UK Liberty

MSM waking up to secret inquests

Posted in de Menezes, inquest without jury by ukliberty on February 21, 2008

The Telegraph:

… a travesty of justice is threatening our inquests. But the real scandal is not unfolding at the Royal Courts. It is located in the little-noticed Clause 64 of the Counter-Terrorism Bill 2008 before Parliament. This measure gives the Government a virtually free rein to turn inquests into invisible and state-controlled hearings.

Under extraordinary new powers, the Home Secretary could, almost at whim, issue certificates to hold “secret” inquests and appoint a government-vetted coroner.

Families would be excluded from at least some of the proceedings, and a bereaved parent would not be able, like Mr Fayed, to appeal to the good sense of ordinary men and women in returning a verdict on how their loved one died. There would be no jury.

This provision, denounced by civil liberties campaigners, arose not from a James Bond-style assassination, but from the death in 2005 of a 24-year-old Londoner, Azelle Rodney.

We’ve heard little about Azelle Rodney in the news, as an old Guardian article says – an extraordinary story nonetheless.

Mr Rodney, described as wearing a suspiciously large coat [a three quarter length on an overcast day, apparently], was killed by six shots from a Heckler and Koch high-velocity assault rifle fired by a police officer acting on intelligence after a covert surveillance operation. He was alleged to be a gun-carrying drug-dealer, although no proof was produced.

The inquest could not go ahead, because some evidence, presumably of surveillance methods, was deemed too sensitive to set before the coroner.

Read his ruling at the preliminary hearing (150Kb PDF).

Mr Rodney’s mother, Susan Alexander, who has waited for almost three years to discover how her son died, has reportedly been told that the hearing, when it happens, will be subject to the new measures.

Mr Rodney’s case might seem peripheral to your freedoms and mine. But Clause 64 is widely drawn. If your child or partner is a soldier shot down by “friendly fire” in Iraq, or a peaceful protester killed by a police officer at a GM crop site, you might be denied an impartially chosen coroner and a jury.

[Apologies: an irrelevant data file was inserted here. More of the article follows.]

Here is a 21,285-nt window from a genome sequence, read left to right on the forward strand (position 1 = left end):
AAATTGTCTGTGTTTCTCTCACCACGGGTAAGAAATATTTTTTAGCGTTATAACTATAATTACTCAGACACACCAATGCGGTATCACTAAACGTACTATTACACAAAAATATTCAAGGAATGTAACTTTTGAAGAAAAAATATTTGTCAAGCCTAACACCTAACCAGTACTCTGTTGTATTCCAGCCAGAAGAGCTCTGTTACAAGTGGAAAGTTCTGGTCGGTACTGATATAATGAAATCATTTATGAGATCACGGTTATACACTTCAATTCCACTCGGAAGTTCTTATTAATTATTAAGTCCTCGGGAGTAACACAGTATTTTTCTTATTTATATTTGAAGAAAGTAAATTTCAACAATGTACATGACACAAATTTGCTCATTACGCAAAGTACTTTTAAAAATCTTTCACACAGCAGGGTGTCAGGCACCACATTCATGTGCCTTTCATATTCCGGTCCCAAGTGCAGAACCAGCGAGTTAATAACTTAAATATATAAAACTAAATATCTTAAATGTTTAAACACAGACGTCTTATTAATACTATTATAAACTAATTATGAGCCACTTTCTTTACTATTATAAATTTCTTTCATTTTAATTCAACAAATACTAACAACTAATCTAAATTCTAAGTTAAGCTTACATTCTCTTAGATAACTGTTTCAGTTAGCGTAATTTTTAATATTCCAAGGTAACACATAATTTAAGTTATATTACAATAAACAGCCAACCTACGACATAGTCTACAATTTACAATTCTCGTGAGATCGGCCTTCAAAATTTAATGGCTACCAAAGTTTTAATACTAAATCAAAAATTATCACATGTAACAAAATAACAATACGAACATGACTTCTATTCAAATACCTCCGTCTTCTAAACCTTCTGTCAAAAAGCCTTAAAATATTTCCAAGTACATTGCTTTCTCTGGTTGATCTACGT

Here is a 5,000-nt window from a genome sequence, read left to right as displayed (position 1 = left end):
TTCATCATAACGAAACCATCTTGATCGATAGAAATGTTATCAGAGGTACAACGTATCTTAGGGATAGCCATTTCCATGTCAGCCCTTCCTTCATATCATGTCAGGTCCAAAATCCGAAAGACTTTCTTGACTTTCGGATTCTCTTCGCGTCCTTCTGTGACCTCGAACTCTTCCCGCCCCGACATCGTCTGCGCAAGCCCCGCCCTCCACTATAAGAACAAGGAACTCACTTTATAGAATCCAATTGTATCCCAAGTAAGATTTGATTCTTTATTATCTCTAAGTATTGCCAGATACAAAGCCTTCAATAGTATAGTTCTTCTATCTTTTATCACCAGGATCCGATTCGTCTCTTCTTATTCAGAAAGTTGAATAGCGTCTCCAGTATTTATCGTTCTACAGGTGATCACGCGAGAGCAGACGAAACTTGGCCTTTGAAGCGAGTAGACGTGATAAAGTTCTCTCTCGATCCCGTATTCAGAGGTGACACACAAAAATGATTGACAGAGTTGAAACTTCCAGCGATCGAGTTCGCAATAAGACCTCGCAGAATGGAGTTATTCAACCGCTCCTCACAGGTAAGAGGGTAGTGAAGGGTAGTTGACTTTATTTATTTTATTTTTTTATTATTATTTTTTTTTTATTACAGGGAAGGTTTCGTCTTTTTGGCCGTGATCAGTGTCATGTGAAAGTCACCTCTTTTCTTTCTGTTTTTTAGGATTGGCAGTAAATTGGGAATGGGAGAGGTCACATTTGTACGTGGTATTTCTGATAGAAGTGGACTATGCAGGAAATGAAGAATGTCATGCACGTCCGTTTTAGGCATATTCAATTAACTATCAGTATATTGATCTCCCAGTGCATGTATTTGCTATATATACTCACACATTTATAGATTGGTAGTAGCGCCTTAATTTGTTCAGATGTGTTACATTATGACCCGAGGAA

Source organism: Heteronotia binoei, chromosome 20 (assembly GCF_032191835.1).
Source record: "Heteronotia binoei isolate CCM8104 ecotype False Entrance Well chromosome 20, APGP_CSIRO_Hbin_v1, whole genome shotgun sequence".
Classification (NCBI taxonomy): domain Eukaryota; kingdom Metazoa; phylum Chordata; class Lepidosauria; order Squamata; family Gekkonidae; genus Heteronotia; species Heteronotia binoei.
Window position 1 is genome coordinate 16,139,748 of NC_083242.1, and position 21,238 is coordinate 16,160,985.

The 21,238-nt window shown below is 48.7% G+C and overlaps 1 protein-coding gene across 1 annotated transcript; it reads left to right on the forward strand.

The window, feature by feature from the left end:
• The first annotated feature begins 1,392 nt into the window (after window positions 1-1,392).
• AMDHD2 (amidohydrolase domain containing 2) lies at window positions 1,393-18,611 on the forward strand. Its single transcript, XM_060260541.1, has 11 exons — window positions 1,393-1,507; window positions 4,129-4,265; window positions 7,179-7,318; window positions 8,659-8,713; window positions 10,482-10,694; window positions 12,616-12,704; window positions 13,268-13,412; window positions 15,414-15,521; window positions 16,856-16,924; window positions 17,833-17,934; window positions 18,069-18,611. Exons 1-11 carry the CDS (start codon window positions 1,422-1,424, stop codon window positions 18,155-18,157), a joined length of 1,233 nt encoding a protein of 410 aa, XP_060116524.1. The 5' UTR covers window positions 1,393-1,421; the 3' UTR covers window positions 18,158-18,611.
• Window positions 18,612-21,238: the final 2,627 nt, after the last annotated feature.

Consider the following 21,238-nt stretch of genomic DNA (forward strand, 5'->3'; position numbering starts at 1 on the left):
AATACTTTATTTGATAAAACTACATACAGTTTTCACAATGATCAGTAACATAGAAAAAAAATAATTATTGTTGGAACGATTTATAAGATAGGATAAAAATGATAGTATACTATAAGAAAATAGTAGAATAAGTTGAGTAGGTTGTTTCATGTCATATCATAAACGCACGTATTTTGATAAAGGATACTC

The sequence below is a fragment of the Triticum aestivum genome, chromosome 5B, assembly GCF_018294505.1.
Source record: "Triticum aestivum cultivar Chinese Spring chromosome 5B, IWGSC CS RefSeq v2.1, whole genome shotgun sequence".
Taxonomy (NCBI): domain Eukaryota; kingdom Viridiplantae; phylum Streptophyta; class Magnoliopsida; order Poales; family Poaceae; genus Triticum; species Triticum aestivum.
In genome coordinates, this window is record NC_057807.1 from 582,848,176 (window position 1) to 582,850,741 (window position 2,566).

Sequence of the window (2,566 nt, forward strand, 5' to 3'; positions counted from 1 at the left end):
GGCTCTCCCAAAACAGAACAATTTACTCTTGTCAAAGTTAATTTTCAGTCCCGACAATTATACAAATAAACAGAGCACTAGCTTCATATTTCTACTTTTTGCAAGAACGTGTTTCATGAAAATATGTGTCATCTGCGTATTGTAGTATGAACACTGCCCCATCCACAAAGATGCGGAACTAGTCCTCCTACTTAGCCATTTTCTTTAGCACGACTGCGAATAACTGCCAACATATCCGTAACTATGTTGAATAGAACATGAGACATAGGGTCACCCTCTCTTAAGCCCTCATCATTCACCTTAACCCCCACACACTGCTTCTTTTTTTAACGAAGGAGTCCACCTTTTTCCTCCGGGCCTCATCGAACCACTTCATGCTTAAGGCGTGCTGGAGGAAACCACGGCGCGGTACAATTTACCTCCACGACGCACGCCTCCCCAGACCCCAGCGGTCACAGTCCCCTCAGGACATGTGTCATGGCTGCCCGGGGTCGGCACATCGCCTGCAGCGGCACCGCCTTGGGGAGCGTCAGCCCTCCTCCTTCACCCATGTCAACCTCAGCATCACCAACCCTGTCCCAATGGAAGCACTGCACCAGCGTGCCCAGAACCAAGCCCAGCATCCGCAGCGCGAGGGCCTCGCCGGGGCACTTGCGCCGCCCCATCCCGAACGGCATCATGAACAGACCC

If another innocent terror suspect, such as Jean Charles de Menezes, is shot by police marksmen, evidence could be heard behind closed doors. Should someone similar to government scientist Dr David Kelly perish under strange circumstances, the Government could take the view that the public has no right to learn the truth at an open and transparent inquest.

No doubt the Home Office would deny any shady motives. It is possible, even likely, that ministers simply hoped to clear up an anomaly and to use their Draconian powers sparingly. But the war on terror corrupts judgment, and oppressive laws, once on the statute book, are at the disposal of bad governments as well as more benign ones.

Campaigning groups, such as Justice and Inquest, are appalled by the measure. The Joint Committee on Human Rights is “astonished” and its chairman, Andrew Dismore MP, is “seriously alarmed”.

At best, this is a terrible muddle, designed to allow intercept evidence to be heard, but at an unacceptable cost. At worst, a measure slipped in with no warning or consultation demolishes a tenet of civilisation.

When someone dies at the hands of the state, or in other public interest cases, the current law requires that the coroner sit with a jury. Family members must be allowed to see and verify that justice endures beyond the grave.

The surveillance state, so eager to scrutinise its living citizens, cannot be allowed to draw a veil over the dead. Of course, there are rare cases in which some material must stay private to protect the national interest. But there are also many options – such as forcing juries to sign the Official Secrets Act, or even security-vetting – that stop short of suppression.

Parliament should dump Clause 64, or tear it apart.

The content and progress of the Counter Terrorism Bill can be tracked using the Parliament website.

“Justice should not only be done, but should manifestly and undoubtedly be seen to be done” – Lord Chief Justice Hewart

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One Response

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  1. Gagging coroners « UK Liberty said, on March 18, 2008 at 1:12 pm

    […] See also Clause 64 of the Counter-Terrorism Bill. […]


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